As for the other rumor, that a transgender actress will play an openly transgender character in the series, this is one that has been tossed around for a while: the character in question, a transwoman named Sera, was initially rumored to make her MCU debut in Thor: Love And Thunder, but new updates suggest that she will, instead, have a major supporting role in Loki – Sera is one of only a handful of transgender characters in Marvel comics, and her story is one that’s always been linked to Marvel’s Norse pantheon: born a male angel in the kingdom of Heven, Sera transitioned at a young age and was rescued from her dismal life by Thor’s long-lost sister Angela, who soon became Sera’s girlfriend. Considering that we’ve already had one of Thor’s long-lost sisters show up in the MCU, it seems a bit of a stretch to assume that we’re now going to introduce another one, which leads me to believe that either (a) Angela will not appear, and Sera’s storyline will be very different from the comics, or (b) Marvel will replace Angela with Hela, and have the popular villain return, only to find true love. That might sound absurd, but Sera does have a connection to Hela in the comics that, with a lot of just a little tampering could be the base for a solid love-story, I guess? I mean, it’s not like Hela tortured and imprisoned Sera or anything, right?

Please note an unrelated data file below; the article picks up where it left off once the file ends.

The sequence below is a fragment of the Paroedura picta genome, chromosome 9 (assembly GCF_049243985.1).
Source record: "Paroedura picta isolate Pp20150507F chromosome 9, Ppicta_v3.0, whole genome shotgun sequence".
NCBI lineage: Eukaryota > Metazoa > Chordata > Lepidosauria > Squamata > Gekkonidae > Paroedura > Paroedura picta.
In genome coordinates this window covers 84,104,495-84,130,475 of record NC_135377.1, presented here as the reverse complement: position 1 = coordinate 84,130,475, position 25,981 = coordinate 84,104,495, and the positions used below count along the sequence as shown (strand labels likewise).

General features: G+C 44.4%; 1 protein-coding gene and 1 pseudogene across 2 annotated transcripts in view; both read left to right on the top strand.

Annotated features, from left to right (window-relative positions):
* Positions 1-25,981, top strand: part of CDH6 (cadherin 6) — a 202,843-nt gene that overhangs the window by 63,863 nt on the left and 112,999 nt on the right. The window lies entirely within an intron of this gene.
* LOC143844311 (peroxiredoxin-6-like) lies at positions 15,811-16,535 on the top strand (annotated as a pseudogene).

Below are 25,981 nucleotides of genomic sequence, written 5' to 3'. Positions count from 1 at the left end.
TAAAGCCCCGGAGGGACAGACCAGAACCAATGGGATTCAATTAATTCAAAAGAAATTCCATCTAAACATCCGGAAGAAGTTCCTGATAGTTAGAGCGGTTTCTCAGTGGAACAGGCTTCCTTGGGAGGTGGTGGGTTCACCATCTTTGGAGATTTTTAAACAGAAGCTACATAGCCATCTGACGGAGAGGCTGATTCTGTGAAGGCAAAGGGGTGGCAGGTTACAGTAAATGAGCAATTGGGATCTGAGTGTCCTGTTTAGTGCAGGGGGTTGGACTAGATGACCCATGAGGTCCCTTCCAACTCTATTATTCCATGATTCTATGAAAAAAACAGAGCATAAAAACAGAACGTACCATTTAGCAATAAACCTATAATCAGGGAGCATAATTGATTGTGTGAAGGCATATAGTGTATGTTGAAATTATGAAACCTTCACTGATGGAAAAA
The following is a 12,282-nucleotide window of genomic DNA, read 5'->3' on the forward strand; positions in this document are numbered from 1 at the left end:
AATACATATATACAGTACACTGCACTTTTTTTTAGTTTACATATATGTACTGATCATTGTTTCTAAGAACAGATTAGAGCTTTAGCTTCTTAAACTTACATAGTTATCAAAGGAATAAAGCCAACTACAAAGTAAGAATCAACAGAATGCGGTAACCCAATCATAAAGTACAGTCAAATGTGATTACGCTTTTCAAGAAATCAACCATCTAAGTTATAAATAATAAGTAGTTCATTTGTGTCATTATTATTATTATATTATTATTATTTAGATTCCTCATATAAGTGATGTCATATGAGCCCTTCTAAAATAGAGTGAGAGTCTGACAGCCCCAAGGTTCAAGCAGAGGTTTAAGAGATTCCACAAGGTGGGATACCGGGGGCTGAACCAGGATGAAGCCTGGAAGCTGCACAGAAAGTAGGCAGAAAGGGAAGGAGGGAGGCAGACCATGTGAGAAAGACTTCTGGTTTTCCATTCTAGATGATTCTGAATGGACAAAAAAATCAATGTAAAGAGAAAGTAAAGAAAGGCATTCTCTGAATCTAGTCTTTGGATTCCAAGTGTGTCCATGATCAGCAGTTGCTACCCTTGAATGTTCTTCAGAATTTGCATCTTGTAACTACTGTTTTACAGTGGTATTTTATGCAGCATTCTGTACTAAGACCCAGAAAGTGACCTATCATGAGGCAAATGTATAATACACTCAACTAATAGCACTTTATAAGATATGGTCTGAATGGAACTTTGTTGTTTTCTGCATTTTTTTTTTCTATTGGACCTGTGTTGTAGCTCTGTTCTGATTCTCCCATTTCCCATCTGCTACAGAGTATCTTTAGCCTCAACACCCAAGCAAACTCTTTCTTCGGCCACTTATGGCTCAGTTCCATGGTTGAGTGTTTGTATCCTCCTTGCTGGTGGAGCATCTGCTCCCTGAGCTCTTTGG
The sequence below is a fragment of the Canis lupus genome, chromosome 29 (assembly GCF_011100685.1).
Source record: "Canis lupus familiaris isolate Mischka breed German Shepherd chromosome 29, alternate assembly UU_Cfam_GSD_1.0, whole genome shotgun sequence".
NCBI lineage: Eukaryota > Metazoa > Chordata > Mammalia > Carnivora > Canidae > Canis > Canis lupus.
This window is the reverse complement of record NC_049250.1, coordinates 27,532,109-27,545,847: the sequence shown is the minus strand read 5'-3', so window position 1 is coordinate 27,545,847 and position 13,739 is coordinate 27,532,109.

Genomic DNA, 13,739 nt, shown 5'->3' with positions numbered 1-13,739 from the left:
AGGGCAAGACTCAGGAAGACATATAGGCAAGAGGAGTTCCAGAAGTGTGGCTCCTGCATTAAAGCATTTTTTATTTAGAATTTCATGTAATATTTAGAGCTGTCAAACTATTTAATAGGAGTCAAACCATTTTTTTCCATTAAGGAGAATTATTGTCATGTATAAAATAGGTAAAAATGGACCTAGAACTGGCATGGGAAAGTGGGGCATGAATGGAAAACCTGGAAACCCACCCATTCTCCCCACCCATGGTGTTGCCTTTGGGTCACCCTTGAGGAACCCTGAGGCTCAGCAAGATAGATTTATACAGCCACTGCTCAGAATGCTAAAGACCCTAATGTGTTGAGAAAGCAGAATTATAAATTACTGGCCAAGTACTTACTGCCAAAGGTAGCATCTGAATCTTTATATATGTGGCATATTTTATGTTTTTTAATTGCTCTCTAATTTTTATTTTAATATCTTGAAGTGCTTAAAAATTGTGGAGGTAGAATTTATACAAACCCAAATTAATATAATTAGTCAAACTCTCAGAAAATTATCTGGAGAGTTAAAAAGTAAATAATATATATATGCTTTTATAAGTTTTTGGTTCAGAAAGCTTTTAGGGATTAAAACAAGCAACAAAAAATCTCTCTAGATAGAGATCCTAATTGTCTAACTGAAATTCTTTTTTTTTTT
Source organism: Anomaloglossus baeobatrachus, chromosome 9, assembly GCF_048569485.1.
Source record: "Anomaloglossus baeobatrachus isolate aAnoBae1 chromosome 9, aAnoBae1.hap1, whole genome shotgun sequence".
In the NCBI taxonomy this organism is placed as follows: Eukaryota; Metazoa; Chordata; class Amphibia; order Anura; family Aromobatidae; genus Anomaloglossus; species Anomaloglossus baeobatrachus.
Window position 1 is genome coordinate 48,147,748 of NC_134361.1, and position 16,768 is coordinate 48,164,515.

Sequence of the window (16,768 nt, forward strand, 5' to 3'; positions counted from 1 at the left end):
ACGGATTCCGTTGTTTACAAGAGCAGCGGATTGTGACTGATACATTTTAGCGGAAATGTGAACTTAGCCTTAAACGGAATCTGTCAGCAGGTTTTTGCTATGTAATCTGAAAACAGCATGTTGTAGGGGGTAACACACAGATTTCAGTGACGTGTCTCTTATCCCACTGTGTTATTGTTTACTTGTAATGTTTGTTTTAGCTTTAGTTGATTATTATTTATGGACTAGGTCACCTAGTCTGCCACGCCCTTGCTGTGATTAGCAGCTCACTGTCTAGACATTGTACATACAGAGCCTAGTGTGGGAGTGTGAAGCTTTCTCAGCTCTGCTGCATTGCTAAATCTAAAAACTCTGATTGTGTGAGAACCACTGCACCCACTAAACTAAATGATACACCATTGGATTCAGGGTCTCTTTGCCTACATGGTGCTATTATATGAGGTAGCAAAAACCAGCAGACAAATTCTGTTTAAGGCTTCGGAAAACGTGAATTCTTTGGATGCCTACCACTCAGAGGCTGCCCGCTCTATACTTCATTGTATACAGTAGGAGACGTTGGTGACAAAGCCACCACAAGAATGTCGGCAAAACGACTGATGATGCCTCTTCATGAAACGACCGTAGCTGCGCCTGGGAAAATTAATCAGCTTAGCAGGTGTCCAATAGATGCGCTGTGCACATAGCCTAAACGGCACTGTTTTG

*she totally did, by the way*

Sera’s inclusion in the series is said to be the stepping stone towards a role in future MCU movies, which probably includes Thor: Love And Thunder, where, completely coincidentally, she’d likely cross paths with the bisexual Queen of Asgard, Valkyrie (who, completely coincidentally, is said to be looking for a partner in the film). So maybe instead of falling for any of Thor’s sisters, heroic, villainous or otherwise, Sera will end up with a very different but no less iconic member of the Thor mythos.